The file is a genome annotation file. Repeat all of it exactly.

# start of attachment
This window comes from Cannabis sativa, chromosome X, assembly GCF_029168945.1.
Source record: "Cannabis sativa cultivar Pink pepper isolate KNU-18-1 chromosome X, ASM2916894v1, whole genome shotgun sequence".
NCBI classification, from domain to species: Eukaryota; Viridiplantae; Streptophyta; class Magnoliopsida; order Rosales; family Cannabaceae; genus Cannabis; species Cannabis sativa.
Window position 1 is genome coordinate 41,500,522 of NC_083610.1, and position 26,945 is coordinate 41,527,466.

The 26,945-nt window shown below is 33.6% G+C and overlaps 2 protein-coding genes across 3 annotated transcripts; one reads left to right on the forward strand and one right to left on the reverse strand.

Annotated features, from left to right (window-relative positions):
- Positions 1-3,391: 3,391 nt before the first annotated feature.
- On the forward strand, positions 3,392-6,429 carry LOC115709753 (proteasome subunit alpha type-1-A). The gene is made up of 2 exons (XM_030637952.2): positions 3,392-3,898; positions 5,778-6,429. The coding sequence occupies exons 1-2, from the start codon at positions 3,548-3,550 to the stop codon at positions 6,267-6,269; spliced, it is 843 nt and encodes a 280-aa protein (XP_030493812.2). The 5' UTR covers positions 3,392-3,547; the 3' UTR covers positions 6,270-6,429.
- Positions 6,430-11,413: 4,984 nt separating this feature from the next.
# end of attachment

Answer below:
This window comes from Cannabis sativa, chromosome X, assembly GCF_029168945.1.
Source record: "Cannabis sativa cultivar Pink pepper isolate KNU-18-1 chromosome X, ASM2916894v1, whole genome shotgun sequence".
NCBI classification, from domain to species: Eukaryota; Viridiplantae; Streptophyta; class Magnoliopsida; order Rosales; family Cannabaceae; genus Cannabis; species Cannabis sativa.
Window position 1 is genome coordinate 41,500,522 of NC_083610.1, and position 26,945 is coordinate 41,527,466.

The 26,945-nt window shown below is 33.6% G+C and overlaps 2 protein-coding genes across 3 annotated transcripts; one reads left to right on the forward strand and one right to left on the reverse strand.

Annotated features, from left to right (window-relative positions):
- Positions 1-3,391: 3,391 nt before the first annotated feature.
- On the forward strand, positions 3,392-6,429 carry LOC115709753 (proteasome subunit alpha type-1-A). The gene is made up of 2 exons (XM_030637952.2): positions 3,392-3,898; positions 5,778-6,429. The coding sequence occupies exons 1-2, from the start codon at positions 3,548-3,550 to the stop codon at positions 6,267-6,269; spliced, it is 843 nt and encodes a 280-aa protein (XP_030493812.2). The 5' UTR covers positions 3,392-3,547; the 3' UTR covers positions 6,270-6,429.
- Positions 6,430-11,413: 4,984 nt separating this feature from the next.